The Hope Behind Bars Africa has said that most awaiting trail inmates in Nigeria have been languishing in our Custodial facilities for petty crimes like loitering or hawking.
The human rights and criminal justice reform organisation said apart from such petty and misdemeanours cases, one would also find civil cases like disagreements between business partners that was given criminal correlations.
Executive Director Hope Behind Bars Africa, Mrs. Funke Adeoye revealed that 40 percent of the cases so far handled by the organisation are simple cases.
Adeoye said Nigeria’s prison population was 76,982 on the 30th of May 2023, the number which is spread across 240 custodial facilities, has about 69.3% awaiting trail inmates.
She said this yesterday in Abuja, during the organisation five years impact report/strategic plan launch and press conference.
She said, “40 percent of the cases we have handled are actually simple cases. Cases like people arrested for hawking, loitering and a lot of cases that the sanctions is less than three years. We also find very frequently people arrested by the Special Anti-Robbery squad for armed robbery but when we go into the nitty-gritty of the case we find their is no evidence, most of the cases are stalling for years on ending because their is really no evidence against the person on trail.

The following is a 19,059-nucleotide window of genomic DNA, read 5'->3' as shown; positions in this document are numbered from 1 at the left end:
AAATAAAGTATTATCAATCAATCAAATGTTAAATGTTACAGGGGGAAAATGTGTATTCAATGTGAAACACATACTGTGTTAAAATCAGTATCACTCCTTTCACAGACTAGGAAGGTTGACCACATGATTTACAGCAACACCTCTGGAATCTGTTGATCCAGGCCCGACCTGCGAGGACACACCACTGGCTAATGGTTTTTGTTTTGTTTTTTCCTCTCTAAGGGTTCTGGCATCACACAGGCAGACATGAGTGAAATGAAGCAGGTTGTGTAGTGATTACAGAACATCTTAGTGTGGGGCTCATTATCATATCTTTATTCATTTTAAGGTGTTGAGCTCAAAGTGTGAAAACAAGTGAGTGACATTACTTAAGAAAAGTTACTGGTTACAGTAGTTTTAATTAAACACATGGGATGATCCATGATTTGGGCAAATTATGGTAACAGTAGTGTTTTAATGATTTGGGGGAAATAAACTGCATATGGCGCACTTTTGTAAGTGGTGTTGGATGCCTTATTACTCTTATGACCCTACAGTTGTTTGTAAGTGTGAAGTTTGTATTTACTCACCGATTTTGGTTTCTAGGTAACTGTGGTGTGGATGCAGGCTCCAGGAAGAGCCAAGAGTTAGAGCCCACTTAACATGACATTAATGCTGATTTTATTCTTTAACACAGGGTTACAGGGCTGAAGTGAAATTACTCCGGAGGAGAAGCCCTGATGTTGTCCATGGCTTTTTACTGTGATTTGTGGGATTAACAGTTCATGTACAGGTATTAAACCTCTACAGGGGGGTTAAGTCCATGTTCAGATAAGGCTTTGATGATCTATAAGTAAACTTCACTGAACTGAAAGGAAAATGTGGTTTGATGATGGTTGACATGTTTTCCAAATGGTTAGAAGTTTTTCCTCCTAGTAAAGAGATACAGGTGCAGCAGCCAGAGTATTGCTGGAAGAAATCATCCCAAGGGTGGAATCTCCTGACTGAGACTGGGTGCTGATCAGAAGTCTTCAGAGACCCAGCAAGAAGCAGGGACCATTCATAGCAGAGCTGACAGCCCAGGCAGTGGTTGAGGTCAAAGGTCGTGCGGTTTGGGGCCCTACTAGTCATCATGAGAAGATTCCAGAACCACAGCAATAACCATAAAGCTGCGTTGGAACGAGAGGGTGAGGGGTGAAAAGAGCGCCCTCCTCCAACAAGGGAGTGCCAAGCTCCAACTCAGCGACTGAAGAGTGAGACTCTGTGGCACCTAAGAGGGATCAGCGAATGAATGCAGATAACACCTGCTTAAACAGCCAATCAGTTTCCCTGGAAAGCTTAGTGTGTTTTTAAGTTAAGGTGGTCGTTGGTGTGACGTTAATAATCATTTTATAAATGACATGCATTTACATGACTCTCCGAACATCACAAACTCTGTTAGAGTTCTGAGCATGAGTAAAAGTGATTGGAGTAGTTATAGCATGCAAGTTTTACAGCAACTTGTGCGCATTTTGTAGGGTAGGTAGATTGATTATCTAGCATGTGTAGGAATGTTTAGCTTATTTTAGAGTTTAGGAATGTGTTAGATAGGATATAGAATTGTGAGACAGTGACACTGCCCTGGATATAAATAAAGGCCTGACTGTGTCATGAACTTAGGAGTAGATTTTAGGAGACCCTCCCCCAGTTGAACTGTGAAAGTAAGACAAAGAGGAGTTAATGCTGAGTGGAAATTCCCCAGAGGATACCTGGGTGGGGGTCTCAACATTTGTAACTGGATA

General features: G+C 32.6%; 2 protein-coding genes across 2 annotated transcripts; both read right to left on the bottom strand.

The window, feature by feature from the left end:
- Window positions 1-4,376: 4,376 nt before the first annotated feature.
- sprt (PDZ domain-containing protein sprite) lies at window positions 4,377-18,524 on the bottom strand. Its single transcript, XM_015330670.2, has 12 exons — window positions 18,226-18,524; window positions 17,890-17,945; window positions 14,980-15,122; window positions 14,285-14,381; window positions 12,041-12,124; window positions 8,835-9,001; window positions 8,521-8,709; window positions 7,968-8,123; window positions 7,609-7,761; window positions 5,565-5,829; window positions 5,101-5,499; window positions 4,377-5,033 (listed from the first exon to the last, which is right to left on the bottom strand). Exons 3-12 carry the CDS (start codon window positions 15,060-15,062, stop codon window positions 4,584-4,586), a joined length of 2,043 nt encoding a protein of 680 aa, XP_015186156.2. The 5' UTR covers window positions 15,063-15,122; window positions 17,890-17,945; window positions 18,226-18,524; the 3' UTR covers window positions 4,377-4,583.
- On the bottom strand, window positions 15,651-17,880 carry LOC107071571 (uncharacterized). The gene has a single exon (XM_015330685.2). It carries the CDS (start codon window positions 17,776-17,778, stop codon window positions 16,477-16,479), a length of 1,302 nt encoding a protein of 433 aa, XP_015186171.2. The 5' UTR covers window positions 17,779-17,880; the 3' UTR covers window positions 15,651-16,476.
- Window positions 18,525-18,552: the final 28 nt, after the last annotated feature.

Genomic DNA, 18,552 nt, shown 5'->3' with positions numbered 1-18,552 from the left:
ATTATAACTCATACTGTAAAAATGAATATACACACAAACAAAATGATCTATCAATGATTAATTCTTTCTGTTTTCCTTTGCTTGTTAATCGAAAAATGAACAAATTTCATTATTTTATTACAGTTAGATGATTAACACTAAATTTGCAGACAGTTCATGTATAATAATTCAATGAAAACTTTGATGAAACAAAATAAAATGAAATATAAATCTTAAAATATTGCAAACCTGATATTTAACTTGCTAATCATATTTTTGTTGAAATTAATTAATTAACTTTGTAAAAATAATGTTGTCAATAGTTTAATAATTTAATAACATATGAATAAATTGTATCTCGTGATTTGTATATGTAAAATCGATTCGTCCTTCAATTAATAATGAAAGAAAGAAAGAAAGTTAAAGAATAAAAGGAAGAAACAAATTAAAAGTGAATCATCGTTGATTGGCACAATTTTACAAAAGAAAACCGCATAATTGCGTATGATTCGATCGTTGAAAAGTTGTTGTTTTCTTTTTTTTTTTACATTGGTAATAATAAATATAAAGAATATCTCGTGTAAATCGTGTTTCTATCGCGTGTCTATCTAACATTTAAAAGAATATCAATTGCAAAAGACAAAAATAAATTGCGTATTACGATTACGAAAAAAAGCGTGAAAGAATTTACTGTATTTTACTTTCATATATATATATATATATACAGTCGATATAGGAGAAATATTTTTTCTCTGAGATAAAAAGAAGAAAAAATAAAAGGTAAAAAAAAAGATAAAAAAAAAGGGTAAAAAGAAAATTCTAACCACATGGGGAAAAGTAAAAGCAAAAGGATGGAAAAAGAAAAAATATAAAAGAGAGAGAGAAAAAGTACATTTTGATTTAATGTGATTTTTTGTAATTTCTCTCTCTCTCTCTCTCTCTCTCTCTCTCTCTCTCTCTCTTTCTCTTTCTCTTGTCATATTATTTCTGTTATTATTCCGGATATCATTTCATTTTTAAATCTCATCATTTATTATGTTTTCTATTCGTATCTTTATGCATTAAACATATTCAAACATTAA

“We also find a lot of Civil cases that have been given criminal correlations, for instance, someone having a contract with another person and he gets the police to pick up the person, the person gets arrested and remanded.
“In the past five years, our organisation has dedicated major aspects of its work to providing free legal services to indigent pre-trial detainees, engaging in welfare, empowerment, reformation and reintegration interventions.
“Nigeria’s prison population was 76,982, on 30 May 2023. This number spreads across 240 custodial facilities. Inmates awaiting trial constitute about 69.3 percent of the prison population. This is the highest percentage of awaiting-trial prisoners in Africa,
“Hope Behind Bars Africa, having recognised this challenge, decided to leverage its legal network to foster access to justice. We started out directly representing inmates for free here in the Federal Capital Territory (FCT) and expanded to Kano and Edo states. Currently, we have a network of lawyers in Kaduna, Niger, Nasarawa, Edo, Kano and FCT. We have represented 420 indigent pre-trial detainees so far. About 40 percent of this number were charged with simple offences, 20 percent for misdemeanours, and the rest for felonies, capital crimes and fundamental human rights actions.”
By Matthew Ogune, The Guardian